What if your church’s elders passed down a fiat that members couldn’t take more than 1,999 steps on the Lord’s Day without facing church discipline? Just one more step would represent a long trip—a no-no on the day God set aside for worship.
What if they said you could not carry your Bible to church, since such heavy lifting would too closely resemble work? Anything heavier than a dried fig is strictly taboo, they say.
Or what if they added a clause in the constitution and bylaws that members must not leave a radish in salt, since that vegetable might become a pickle, and pickle-making is work?
And what if they added subparagraphs to the constitution prescribing disciplinary action for those found guilty of other activities on the Lord’s Day, such as carrying a pen (lest you be tempted to write), carrying a needle (lest you be tempted to sew), helping those sick with non-life-threatening maladies (it can wait till Monday), looking in the mirror, and removing dirt from clothes?
You get the picture.
Such boorish legalism would make a congregation miserable and would get the elders fired. Yet these were merely a few among dozens of Sabbath laws that the Pharisees added to the Torah.
Ironically, the Pharisees and their scribes were the theological giants of the day, yet in Mark 2:25–26 and other passages Jesus asks them, “Have you not read?” In other words, don’t you understand the Scriptures? In John 5:39, Jesus tweaks the Pharisees with similar words: “You search the Scriptures because you think that in them you have eternal life; and it is they that bear witness about me.”
In the Mark passage, the Pharisees are watching Jesus—a rabbi—to see if he breaks their rabbinic laws related to the Sabbath. They charge him with spiritual criminality, since his disciples pick heads of grain while walking through a field and eat the kernels to satisfy their hunger. Jesus points out that David and his band of brothers ate the showbread in the tabernacle with divine impunity while on the run from Saul (1 Sam. 21:1–6). At the outset of Mark 3, Jesus heals a man with a lame hand—in direct violation of the Sabbath laws of the Pharisees.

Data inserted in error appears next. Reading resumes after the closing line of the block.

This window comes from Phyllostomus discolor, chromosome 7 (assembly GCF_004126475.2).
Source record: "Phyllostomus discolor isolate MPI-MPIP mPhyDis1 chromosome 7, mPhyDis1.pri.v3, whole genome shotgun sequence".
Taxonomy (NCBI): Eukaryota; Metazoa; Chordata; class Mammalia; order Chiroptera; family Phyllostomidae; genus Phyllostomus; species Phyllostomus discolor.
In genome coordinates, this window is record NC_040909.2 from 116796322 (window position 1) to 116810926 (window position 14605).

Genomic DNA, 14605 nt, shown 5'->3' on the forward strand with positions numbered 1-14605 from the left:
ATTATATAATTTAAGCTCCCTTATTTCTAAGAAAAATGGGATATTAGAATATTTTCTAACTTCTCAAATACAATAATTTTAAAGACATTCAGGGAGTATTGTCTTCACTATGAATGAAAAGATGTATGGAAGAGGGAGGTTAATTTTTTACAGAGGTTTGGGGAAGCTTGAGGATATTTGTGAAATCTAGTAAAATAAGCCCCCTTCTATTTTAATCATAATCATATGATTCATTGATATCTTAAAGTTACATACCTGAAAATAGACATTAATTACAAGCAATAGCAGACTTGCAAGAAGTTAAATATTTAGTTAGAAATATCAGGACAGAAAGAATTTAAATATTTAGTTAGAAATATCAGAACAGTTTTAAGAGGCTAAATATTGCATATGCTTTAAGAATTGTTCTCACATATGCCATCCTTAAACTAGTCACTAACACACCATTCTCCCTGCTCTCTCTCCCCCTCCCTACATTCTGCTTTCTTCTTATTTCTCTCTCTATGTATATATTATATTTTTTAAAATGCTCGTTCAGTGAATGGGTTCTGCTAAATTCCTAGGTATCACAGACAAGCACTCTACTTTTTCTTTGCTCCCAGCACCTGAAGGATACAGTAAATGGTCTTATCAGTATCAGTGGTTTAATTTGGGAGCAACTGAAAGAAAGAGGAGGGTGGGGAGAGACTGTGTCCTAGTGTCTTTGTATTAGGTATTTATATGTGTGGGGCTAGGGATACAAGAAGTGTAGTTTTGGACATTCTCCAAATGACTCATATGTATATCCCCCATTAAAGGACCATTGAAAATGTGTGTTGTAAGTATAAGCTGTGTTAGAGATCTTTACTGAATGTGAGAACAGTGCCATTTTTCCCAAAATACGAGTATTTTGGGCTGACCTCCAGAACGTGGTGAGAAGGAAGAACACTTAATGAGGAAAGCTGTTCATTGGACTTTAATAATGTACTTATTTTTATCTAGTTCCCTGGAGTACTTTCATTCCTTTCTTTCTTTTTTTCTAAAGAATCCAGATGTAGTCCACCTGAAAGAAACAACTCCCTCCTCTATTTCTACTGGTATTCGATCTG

Of course, the Pharisees are infamous for encrusting the moral law of God with hundreds of manmade traditions. And we get the idea from the New Testament that trying to obey those laws as a means of salvation made them a miserable people.
Pharisees Alive and Well
While few of us today seek to follow the Pharisaical model, this level of misery is alive and well among those who misunderstand the complementarity of law and gospel. Such persons seek God’s favor through misappropriating his law to extrapolate personal convictions—often banning certain modes of dress, music, movies, and so on—that become a system of expected norms to which they hold both themselves and other Christians. The legalist’s slogan, Charles Spurgeon once quipped, is “you cannot be spiritual unless you are uncomfortable.”
Indeed. The law of God as a ground for salvation, as a means of accruing merit, leaves the worker exhausted, miserable, and lost. The law wrongly applied is a terrible taskmaster.
No wonder discussions of law and gospel remain vital and deeply practical. After all, Paul wrote, “The law is good if one uses it lawfully” (1 Tim. 1:8). But how can he say the law is good? It once held us captive (Gal. 3:23); sin came alive through it and killed him (Rom. 7:11). If the law kills, if it holds us captive and consigned the Pharisees to shriveled up lives of box-checking, then how is it good?
God’s Law Is Not Bad
I think Paul gets at it in Romans 7:7: “If it had not been for the law, I would not have known sin. For I would not have known what it is to covet if the law had not said, ‘You shall not covet.’”
The law exposes our sin. It shows us the holy, spotless character of God. It produces holy despair—not a hopelessness that leads us to forego attempting to merit any favor with God and drives us to the only place it can be found—in union with Jesus Christ, in his person and work.
The law bruises; the gospel heals.
Rightly appropriated, the moral law of God unmasks our self-righteousness and exposes us for who we really are: sinners devoid of the righteousness necessary for salvation, sinners hurtling headlong toward just destruction at the hands of a holy God, sinners in desperate need of a mediator before God.
The law shows us that we have sinned and fallen short of God’s glory, revealing our desperate need for grace—both before and after salvation. The law bruises; the gospel heals. John Calvin saw three good functions for the law: it’s a mirror (clearly exposing our sin); it reveals God’s will (as a guide to sanctification); and it restrains evil in society (we’re not as bad as we could be).
The law left the Pharisees and their disciples miserable because they viewed it as a vehicle to glory, a means of salvation. They used it unlawfully, and the result was a shrunken, joyless, bitter existence.
This is the result when we misapply Scripture and replace grace with legalism. But, rightly understood, the law of God is good, unmasking our self-righteousness and exposing our depravity. It sends us running for cover in the righteousness of Christ, won at Calvary. It liberates us to rest from our labors at keeping the law, and it leads us to green pastures of deep and overflowing joy in Christ alone.